Mary Treadwell, executive director of Youth Pride Inc., said Yesterday she plans to ask the National News Council to determine if The Washington Post was fair and accurate when it reported recently that she had allegedly misappropriated tens of thousands of dollars in federal youth training funds.

Treadwell said at a press conference that she would file a complaint later this week with the council, a private organization that investigates charges of inaccuracy and unfairness in the news media. The story, which appeared in last Sunday's editions of The Post, was based in large part on statements made by Pride's former security director, Roscoe V. Brockenberry, who Treadwell said was a "disgruntled ex-employer."

Treadwell said the article should not have been published because "allegations made by one person without corrobation or documentation cannot ethically be relied upon."

Milton Coleman, city editor of The Post, said yesterday that the newspaper stands by the story.

Treadwell was interviewed for half an hour in preparation of the article and her responses were included in the story. She said Brockenberry's allegations were "not correct" and characterized them as "garbage."

Brockenberry's allegations were concentrated on Youth Pride Inc., the central orgainzation in the "Pride self-help group founded by Treadwell and others in 1967. Youth Pride has received about $22 million from the U.S. Department of Labor to train hard-core unemployed black youths.

Brockenberry, who worked closely with Treadwell for 10 years, said that during an eight-year period he deposited more than $500,000 in Youth Pride funds in Treadwell's personal checking account. That is at least $144,000 more than she has acknowledged making from all her businesses during the same period.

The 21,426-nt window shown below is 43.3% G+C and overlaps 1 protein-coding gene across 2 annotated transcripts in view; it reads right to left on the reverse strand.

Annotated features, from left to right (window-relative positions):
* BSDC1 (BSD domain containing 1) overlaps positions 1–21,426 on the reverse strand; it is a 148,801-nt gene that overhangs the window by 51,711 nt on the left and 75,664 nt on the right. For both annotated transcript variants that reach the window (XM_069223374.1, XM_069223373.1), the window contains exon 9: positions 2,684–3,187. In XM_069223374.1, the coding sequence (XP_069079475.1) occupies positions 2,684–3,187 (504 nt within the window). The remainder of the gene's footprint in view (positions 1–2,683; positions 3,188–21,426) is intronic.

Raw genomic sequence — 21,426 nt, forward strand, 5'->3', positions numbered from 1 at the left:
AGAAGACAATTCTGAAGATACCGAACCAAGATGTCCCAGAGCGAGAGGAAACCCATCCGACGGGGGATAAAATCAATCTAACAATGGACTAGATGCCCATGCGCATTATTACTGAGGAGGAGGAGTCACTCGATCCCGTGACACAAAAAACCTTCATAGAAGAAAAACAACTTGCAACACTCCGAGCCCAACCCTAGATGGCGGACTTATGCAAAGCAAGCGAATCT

Brockenberry, who served as Treadwell's chauffeur and bodyguard as well as security chief, said his former boss spent thousands of dollars in federal funds for dresses from Rizik Brothers inc., a Connecticut Avenue shop; lavishly equipped rental cars, and the use of Youth Pride telephones for unauthorized long-distance calls.

Treadwell said Brockenberry "did not handle my banking business" and said he was fired after the discovery that he had allegedly stolen checks from Pride and then forged and cashed them for $1,800.

She said that Rizik Brothers never received "any checks from youth Pride Inc. "for any reason" and that Pride's rental cars were only equipped with power steering, air conditioning and a radio.

Treadwell said Brockenberry had run up long-distance calls from Pride telephones in excess of $600, an amount later deducted from his salary. She added that he had never acted as her chauffeur bodyguard.

Treadwell and a top aide, Gerald Thorne, denied Brockenberry's further charges that they falsified some Pride records and hid others at the Security Storage warehouse at 1710 Florida Ave. NW., when it became clear that government officials were about to look at Youth Pride's books.

She said Pride, on its own initiative, escorted federal agents to the warehouse in 1979 to show them the records.

The Pride director is already a target of federal grand jury investigation that began last October after The Post reported that she and two top aides stole, diverted or misappropriated at least $600,000 from the Department of Housing and Urban Development and poor tenants of the troubled Clifton Terrace Apartments. At the time, Treadwell headed P. I. Properties Inc., a real estate spinoff of Youth Pride Inc.

Treadwell said she could not answer any allegations in conection with that case since it was before the grand jury. She has denied any wrong doing. t

Calling The Post "racist" for reporting the allegations, she said she saw the stories as a general attack on black leadership in the city and perhaps an attempt to implicate her former husband now Mayor Marion Barry, who along with Treadwell was a co-founder of Pride, Inc.

There has been no evidence that Barry is involved in the case.

Yesterday, Treadwell also released the audits of three federally funded Pride-run programs.

The audits, conducted by a private firm, found no missing money, but their finding were heavily qualified and contained repeated references to lax bookkeeping.